In Crosby, across the San Jacinto River from Houston, a small working-class neighborhood sits between two Superfund sites, French LTD and the Sikes Disposal Pits.
The area was wrecked by Harvey’s floods. Only a single house from among the roughly dozen lining Hickory Lane was still standing.
After the water receded on Friday, a sinkhole the size of a swimming pool had opened up and swallowed two cars. The acrid smell of creosote filled the air.
Rafael Casas’ family had owned a house there for two decades, adjacent to the French LTD site. He said he was never told about the pollution risk until it came up in an informal conversation with a police officer who grew up nearby. Most of the homes had groundwater wells, but Casas said his family had switched to bottled water.
“You never know what happens with the pollution under the ground,” said Casas, 32. “It filters into the water system.”
The water had receded by Saturday at Brio Refining Inc. and Dixie Oil Processors, a pair of neighboring Superfund sites about 20 miles southeast of downtown Houston in Friendswood. The road was coated in a layer of silt. Mud Gully Stream, which bisects the two sites, was full and flowing with muddy water.
Both sites were capped with a liner and soil as part of EPA-supervised cleanup efforts aimed at preventing the contamination from spreading off the low-lying sites during floods. Parts of the Brio site were elevated by 8 feet.
John Danna, the manager hired by the companies to oversee the sites, said in a phone interview that he went there after the storm and saw no signs of erosion. He said he didn’t know how high the flooding got in Harvey’s wake and that no testing of the water still draining from the area had been conducted. EPA staff are expected to visit in the next week, he said.
A security guard at the Patrick Bayou Superfund site, just off the Houston Ship Channel in Deer Park, said Saturday that flooding came hundreds of feet inland during the storm. The water has since receded back into the bayou, where past testing has shown the sediments contain pesticides, toxic heavy metals and PCBs. The site, surrounded by active petrochemical facilities, is still awaiting a final plan for cleanup.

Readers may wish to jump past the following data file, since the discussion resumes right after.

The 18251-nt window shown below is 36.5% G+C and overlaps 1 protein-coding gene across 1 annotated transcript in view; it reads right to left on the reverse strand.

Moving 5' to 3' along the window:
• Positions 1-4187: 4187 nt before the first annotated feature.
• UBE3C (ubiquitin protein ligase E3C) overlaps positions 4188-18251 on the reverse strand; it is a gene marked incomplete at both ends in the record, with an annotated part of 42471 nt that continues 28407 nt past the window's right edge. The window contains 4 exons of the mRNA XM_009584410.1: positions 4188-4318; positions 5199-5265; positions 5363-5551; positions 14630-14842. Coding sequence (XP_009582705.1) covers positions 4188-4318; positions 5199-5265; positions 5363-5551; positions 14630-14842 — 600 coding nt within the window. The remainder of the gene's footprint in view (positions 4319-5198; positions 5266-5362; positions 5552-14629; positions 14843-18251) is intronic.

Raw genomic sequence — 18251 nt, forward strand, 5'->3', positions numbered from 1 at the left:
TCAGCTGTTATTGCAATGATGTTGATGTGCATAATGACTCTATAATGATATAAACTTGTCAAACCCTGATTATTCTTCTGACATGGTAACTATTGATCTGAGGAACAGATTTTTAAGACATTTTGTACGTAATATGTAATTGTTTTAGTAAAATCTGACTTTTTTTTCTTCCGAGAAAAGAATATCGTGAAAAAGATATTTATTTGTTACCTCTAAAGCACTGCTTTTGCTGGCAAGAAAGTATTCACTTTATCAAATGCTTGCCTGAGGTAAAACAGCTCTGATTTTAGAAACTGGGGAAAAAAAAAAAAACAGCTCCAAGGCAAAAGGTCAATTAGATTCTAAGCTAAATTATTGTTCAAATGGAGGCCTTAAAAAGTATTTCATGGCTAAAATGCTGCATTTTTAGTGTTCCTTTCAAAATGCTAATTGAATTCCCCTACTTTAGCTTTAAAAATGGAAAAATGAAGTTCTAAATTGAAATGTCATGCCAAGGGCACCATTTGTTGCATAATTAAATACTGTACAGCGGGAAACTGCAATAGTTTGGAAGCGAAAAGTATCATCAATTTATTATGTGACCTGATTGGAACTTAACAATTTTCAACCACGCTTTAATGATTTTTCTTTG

The San Jacinto River Waste Pits Superfund site was completely covered with floodwaters when an AP reporter saw it Thursday. According to its website, the EPA was set to make a final decision this year about a proposed $97 million cleanup effort to remove toxic waste from a paper mill that operated there in the 1960s.
The flow from the raging river washing over the toxic site was so intense it damaged an adjacent section of the Interstate 10 bridge, which has been closed to traffic due to concerns it might collapse.
There was no way to immediately assess how much contaminated soil from the site might have been washed away. According to an EPA survey from last year, soil from the former waste pits contains dioxins and other long-lasting toxins linked to birth defects and cancer.
The EPA said Saturday the San Jacinto Waste Pits site is covered by a temporary “armored cap,” a fabric covering anchored with rocks designed to prevent contaminated sediment from migrating down river.
McGinnes Industrial Maintenance Corp., one of the companies responsible for the site, said in a statement Saturday that its contractors reported that “visible portions of the cap indicated the waste beneath remained in place following the storm.” Ken Haldin, a public relations consultant representing the company, said he did not know how much of the 34-acre site was above water at the time of the inspection.
According to an EPA review last year, the cap has required extensive repairs on at least six occasions since it was installed in 2011, with large sections becoming displaced or going missing.
The EPA said its personnel planned to go to the site by boat on Monday.
Kara Cook-Schultz, who studies Superfund sites for the advocacy group TexPIRG, said environmentalists have warned for years about the potential for flooding to inundate Texas Superfund sites, particularly the San Jacinto Waste Pits.
“If floodwaters have spread the chemicals in the waste pits, then dangerous chemicals like dioxin could be spread around the wider Houston area,” Cook-Schultz said. “Superfund sites are known to be the most dangerous places in the country, and they should have been properly protected against flooding.”
Associated Press writer Jay Reeves contributed to this report. Biesecker reported from Washington.
A video of Associated Press writer Jason Dearen’s tour by boat of several Superfund sites in the Houston area after Harvey: https://www.youtube.com/watch?v=erg6azfuP5k&feature=youtu.be
Follow Jason Dearen at http://twitter.com/JHDearen and Michael Biesecker at http://twitter.com/mbieseck